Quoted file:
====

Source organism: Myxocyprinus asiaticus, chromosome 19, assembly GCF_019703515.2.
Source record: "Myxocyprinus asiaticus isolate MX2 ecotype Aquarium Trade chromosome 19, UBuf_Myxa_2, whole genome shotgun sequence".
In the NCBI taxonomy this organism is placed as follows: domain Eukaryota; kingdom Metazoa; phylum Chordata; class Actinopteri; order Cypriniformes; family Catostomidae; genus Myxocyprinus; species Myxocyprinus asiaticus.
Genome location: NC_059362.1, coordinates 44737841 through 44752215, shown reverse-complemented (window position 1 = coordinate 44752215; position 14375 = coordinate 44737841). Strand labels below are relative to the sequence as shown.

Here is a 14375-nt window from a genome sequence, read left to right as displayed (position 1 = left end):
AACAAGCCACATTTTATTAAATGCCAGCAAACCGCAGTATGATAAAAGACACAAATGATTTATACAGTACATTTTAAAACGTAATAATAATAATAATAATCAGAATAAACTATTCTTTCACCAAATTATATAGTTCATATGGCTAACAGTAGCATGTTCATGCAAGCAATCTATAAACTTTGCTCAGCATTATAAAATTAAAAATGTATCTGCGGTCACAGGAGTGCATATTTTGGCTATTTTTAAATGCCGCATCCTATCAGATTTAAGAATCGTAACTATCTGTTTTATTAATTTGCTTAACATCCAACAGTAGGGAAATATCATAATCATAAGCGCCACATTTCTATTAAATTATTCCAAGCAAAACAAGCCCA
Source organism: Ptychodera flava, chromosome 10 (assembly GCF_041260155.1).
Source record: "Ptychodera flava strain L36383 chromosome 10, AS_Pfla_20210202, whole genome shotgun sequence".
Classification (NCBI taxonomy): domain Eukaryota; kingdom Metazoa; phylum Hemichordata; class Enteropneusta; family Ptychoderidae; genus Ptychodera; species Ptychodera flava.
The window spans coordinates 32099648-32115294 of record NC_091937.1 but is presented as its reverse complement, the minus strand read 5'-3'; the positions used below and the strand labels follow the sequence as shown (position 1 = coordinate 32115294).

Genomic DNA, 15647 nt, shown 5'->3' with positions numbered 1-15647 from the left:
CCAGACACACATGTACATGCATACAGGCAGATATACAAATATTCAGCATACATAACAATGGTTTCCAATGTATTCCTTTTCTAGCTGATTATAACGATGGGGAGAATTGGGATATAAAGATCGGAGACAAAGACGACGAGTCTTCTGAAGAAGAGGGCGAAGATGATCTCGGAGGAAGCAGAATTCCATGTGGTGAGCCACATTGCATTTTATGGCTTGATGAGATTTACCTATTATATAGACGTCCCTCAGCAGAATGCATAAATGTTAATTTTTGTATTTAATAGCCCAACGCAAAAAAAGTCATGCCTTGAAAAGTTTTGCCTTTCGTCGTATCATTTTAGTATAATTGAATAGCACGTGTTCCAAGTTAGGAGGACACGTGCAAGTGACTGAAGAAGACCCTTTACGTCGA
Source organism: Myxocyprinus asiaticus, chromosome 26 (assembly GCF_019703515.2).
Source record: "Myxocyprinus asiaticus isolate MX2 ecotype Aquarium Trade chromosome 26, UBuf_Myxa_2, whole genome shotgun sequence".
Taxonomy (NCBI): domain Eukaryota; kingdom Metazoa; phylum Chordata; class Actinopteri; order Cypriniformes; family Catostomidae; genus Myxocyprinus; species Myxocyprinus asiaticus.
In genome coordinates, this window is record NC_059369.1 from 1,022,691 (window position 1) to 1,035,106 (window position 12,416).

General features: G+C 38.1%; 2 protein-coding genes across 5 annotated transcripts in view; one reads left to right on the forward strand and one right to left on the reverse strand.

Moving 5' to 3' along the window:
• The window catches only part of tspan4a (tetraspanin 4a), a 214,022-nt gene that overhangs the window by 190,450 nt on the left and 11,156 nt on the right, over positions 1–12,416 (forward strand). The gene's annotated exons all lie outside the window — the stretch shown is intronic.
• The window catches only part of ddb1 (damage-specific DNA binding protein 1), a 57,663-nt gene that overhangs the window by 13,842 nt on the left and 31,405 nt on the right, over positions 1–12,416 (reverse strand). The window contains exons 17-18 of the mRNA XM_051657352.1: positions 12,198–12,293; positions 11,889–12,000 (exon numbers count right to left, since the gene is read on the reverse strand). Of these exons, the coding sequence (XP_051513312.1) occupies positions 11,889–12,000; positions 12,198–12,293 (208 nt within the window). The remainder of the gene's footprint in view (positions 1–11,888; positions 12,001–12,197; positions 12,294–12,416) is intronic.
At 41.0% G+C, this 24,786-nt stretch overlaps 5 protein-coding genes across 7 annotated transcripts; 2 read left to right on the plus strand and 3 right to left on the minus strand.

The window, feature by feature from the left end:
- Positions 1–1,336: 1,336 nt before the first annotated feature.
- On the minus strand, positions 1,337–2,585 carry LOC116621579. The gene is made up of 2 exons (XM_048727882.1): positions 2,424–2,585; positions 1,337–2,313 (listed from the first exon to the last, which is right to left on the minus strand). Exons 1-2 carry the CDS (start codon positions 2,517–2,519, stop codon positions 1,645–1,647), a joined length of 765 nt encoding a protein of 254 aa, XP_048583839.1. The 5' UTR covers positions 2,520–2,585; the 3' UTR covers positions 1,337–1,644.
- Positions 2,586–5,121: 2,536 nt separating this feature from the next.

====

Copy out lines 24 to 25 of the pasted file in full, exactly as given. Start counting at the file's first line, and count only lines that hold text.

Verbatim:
- On the minus strand, positions 1,337–2,585 carry LOC116621579. The gene is made up of 2 exons (XM_048727882.1): positions 2,424–2,585; positions 1,337–2,313 (listed from the first exon to the last, which is right to left on the minus strand). Exons 1-2 carry the CDS (start codon positions 2,517–2,519, stop codon positions 1,645–1,647), a joined length of 765 nt encoding a protein of 254 aa, XP_048583839.1. The 5' UTR covers positions 2,520–2,585; the 3' UTR covers positions 1,337–1,644.
- Positions 2,586–5,121: 2,536 nt separating this feature from the next.